Optimize for a Mobile Platform
Mobile is the ever-growing platform that is taking marketing and commerce by storm. Inbox and other similar apps are a testament to an era where nearly all consumers have a smartphone and reflect new consumer expectations. In turn, it is up to marketers to take up this new call to action to ensure that their testing, strategy and content are not lost in translation from desktop to mobile.
Inbox’s mobile-first platform demonstrates the need for marketers to create email marketing that uses imagery and click-through size and buttons that cater to mobile users’ needs. If you do not take this step, your content may not make it to your users’ favorite bundles or, even worse, you may send emails that cannot be successfully opened and read on mobile devices. Remember, no one wants emails that are hard to digest — with Inbox, users will easily recognize emails that are not meant for mobile consumption.
I’m a Promotion, Say It Loud and Say It Proud
Many marketers are likely to worry that their emails will now get sorted into the ‘Promotional’ tab to be lost forever, but don’t confuse ‘Spam’ with ‘Promotional.’ The promotion tab is not always a bad thing, and the label does not equate to “never being read.” Understand that users are aware that they can get marketing email every day, weekly, monthly, etc. The promotion tab was created to funnel all marketing material so that users can organize their product news and offers in one place. Actually, the only mistake marketers can make in regards to the promotion tab is to try to subvert it in order to make it onto another tab. For example, if users see something about new jeans in their list for ‘Travel,’ they’ll surely be annoyed and this will grant you a one-way ticket to the spam tab – the last place you wanted to be. Embrace the promotion tab and deliver the daily deals users are expecting, not the spam they aim to avoid.
Google Inbox is the perfect example of technology that will change the way that marketers strategize. Contrary to popular belief, Inbox won’t be a detriment to campaigns with its partitioned email, but rather a benefit. With 2015 just around the corner, marketers should be ready to adapt to new technologies like Inbox and not falter in their resolutions. Plan early, leverage data, and keep attuned to industry changes to guarantee the success of marketing campaigns for this upcoming year.
Follow Seamas Egan on Twitter: www.twitter.com/SeamasEgan
Canadian Competition Bureau probes Apple deals with carriers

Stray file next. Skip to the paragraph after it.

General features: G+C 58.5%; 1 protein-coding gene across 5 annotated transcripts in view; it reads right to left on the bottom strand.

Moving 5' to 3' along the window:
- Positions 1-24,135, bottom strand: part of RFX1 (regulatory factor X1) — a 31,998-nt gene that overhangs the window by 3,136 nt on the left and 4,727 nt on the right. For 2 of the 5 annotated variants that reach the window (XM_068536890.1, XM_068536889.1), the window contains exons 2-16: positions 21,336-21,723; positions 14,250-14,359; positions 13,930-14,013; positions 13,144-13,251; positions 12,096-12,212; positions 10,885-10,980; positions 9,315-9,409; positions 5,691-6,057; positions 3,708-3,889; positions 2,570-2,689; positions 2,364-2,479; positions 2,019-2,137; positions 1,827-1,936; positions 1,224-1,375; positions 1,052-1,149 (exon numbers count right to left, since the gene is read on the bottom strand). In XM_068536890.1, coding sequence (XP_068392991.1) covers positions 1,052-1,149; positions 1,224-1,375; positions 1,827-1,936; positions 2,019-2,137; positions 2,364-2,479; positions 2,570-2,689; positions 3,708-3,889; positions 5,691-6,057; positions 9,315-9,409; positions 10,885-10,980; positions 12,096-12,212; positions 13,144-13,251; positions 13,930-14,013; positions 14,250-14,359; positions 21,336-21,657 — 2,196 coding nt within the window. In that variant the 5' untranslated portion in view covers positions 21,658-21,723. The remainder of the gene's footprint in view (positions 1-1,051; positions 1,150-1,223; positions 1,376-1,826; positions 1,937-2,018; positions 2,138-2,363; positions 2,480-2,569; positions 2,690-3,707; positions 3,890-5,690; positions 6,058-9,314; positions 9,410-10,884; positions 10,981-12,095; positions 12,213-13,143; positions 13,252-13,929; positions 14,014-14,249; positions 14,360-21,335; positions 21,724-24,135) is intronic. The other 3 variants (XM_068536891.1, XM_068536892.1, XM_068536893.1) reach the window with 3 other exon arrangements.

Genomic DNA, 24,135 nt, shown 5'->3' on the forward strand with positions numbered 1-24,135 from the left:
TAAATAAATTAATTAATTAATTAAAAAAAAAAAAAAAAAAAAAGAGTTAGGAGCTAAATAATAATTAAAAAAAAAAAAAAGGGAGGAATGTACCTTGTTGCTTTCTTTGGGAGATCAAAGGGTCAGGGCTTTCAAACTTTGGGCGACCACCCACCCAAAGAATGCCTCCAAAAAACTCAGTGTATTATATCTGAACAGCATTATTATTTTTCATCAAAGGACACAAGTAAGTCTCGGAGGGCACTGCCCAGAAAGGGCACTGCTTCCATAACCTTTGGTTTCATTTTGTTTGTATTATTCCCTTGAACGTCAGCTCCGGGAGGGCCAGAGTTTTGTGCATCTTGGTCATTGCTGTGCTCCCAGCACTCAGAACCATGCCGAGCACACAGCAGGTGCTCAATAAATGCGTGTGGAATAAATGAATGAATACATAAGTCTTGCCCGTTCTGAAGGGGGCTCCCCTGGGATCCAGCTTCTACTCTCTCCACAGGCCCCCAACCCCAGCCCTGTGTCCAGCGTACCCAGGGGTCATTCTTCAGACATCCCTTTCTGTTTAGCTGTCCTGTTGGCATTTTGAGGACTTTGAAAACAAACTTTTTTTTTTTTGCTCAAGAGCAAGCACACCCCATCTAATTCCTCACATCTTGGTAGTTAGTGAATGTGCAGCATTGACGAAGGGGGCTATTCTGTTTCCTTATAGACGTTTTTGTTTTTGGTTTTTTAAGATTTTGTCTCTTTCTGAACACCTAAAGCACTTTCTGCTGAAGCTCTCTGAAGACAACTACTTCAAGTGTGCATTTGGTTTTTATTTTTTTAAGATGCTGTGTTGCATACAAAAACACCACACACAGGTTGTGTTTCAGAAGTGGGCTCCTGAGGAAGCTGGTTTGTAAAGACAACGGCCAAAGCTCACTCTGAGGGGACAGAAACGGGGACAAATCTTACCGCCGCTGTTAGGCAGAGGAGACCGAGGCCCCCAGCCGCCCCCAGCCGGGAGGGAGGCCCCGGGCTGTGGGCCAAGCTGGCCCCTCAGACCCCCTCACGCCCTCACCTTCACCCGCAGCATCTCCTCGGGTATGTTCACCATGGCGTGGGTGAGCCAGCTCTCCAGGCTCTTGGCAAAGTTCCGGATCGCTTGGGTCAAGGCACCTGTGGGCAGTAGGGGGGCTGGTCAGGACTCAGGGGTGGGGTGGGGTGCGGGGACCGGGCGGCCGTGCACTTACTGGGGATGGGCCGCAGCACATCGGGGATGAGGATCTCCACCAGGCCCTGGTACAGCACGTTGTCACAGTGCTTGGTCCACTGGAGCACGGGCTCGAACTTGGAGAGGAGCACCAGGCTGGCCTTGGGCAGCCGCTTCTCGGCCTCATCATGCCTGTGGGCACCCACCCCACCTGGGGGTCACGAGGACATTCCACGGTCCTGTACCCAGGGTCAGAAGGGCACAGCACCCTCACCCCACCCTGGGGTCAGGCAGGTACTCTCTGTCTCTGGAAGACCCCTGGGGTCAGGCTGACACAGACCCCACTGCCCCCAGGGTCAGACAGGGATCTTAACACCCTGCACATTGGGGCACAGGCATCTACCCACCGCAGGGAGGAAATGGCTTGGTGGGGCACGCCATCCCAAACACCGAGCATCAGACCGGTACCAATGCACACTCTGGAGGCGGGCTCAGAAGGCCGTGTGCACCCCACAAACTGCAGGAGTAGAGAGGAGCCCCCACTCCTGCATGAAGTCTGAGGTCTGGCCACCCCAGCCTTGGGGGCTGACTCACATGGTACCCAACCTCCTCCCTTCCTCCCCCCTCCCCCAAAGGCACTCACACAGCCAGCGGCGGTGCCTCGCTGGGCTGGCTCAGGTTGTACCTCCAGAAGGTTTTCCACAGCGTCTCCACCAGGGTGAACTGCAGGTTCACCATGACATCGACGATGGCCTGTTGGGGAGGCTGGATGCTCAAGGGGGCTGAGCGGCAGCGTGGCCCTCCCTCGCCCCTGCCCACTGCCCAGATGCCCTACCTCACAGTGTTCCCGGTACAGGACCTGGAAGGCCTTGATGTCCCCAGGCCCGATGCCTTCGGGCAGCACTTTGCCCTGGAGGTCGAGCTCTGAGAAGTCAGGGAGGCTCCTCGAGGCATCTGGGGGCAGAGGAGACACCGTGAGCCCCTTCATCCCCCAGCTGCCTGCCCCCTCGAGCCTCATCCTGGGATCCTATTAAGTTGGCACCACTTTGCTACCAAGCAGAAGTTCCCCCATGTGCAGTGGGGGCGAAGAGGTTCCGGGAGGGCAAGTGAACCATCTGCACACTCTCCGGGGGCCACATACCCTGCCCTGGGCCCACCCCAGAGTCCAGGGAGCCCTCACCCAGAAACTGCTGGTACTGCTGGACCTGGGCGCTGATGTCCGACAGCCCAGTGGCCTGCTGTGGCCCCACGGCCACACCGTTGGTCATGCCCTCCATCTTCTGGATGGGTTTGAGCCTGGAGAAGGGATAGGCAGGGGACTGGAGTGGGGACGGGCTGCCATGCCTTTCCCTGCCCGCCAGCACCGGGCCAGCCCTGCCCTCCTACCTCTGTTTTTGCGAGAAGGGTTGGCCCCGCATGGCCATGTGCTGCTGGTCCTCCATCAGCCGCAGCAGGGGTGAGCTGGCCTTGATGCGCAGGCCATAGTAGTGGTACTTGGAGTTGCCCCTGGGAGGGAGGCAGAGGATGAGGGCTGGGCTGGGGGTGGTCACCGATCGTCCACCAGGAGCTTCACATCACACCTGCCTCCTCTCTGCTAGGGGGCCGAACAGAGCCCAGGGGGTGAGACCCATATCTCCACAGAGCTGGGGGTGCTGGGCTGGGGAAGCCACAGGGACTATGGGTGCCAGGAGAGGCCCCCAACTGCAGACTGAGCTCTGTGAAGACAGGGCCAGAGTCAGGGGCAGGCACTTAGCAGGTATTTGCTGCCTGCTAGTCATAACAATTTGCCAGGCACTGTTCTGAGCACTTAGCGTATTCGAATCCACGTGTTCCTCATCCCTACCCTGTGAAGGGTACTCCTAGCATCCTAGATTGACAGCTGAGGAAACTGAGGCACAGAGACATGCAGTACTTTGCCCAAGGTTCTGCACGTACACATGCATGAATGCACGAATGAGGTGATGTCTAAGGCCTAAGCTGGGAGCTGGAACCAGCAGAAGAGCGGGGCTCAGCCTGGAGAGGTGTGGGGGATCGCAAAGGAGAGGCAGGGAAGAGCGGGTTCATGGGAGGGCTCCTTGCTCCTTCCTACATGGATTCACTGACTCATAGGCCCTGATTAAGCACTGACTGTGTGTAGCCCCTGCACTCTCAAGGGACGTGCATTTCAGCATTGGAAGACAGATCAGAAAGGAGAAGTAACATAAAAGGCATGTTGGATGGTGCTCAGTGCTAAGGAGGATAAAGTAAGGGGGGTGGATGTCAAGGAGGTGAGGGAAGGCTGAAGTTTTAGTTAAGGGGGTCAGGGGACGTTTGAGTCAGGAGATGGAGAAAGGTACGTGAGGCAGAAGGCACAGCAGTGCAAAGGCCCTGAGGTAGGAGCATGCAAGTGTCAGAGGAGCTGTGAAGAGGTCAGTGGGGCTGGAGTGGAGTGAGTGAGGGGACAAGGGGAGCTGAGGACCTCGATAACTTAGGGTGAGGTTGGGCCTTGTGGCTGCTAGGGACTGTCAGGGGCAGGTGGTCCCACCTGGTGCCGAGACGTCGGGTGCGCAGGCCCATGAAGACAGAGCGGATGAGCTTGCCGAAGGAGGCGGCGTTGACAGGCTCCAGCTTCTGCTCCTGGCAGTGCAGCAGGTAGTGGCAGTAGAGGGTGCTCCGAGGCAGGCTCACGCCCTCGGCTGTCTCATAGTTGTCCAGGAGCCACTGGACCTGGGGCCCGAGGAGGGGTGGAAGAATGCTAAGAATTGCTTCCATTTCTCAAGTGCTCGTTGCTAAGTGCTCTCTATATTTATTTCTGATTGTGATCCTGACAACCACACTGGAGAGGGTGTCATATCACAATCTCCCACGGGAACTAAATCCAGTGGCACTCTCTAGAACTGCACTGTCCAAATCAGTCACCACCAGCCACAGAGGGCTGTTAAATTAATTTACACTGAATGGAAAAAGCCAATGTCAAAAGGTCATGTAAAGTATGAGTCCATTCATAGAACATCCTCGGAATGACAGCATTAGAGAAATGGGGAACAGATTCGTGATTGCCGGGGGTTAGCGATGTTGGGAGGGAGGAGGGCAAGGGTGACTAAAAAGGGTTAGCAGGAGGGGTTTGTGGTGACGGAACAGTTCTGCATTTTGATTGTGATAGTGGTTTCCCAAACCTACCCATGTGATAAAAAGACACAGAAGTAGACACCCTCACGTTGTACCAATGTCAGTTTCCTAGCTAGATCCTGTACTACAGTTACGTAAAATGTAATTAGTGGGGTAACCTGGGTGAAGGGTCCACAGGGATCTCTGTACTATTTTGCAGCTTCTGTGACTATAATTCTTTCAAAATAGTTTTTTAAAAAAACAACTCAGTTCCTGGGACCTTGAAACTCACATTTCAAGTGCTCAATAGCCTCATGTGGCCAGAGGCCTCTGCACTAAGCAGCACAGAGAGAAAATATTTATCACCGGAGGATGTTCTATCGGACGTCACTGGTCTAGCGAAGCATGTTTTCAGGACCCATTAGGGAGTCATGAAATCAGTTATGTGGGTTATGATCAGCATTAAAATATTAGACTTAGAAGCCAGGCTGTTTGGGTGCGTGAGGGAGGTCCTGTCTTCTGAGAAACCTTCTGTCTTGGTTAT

The Canadian government’s Competition Bureau is investigating complaints that Apple used anti-competitive clauses in the contracts it signed with phone carriers, Reuters reports. Although the Bureau stresses that it has yet to uncover any wrongdoing, it has only this week asked for a court order that would force Apple to turn over necessary documents. The organization hasn’t said if it’s pursuing similar orders for the carriers, which include Bell, Rogers, and Telus.
Review of the Toshiba Encore 2 Windows Tablet
A couple of weeks ago, on Black Friday, I picked up the Toshiba Encore 2 Windows 8.1 tablet. Having recently left the iOS wilderness, a tablet was the one thing that I was sorely missing in my day-to-day work and life. I loved my iPad Air. However, as I stated in my first impressions of the Toshiba Encore 2 post, I didn’t want to spend a lot of money on a Windows tablet s I was unsure of how well I would like the platform. So I went cheap. But I didn’t go wrong. The $129 Encore 2 has been
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From Intention to Action: Five Ways to Build Diverse Leadership Teams
Across industries, diverse leadership teams drive high performance. They make better decisions, improve financial outcomes, create a competitive edge, compete more effectively for talent, and reduce employee turnover.
But not every industry successfully attracts, develops, and retains talented leaders of color. As Fast Company recently reported, tech has a lot further to go. So does education.
To provide practical guidance for education organizations and others to build more racially and ethnically diverse leadership teams, Education Pioneers and Koya Leadership Partners have co-authored a report, “From Intention to Action: Building Diverse, Inclusive Leadership Teams in Education to Deepen Impact.”
In the report, we share five key ways that organizations can build high-functioning, diverse leadership teams, based on results from a quantitative survey and accompanying interviews with educational leaders:
#1 Customize your vision and strategy. Defining diversity and why it matters establishes the foundation for building more diverse, inclusive teams.
What you can do: Establish a diversity vision, definition, and rationale to fit your organization’s unique culture and needs. Ensure that the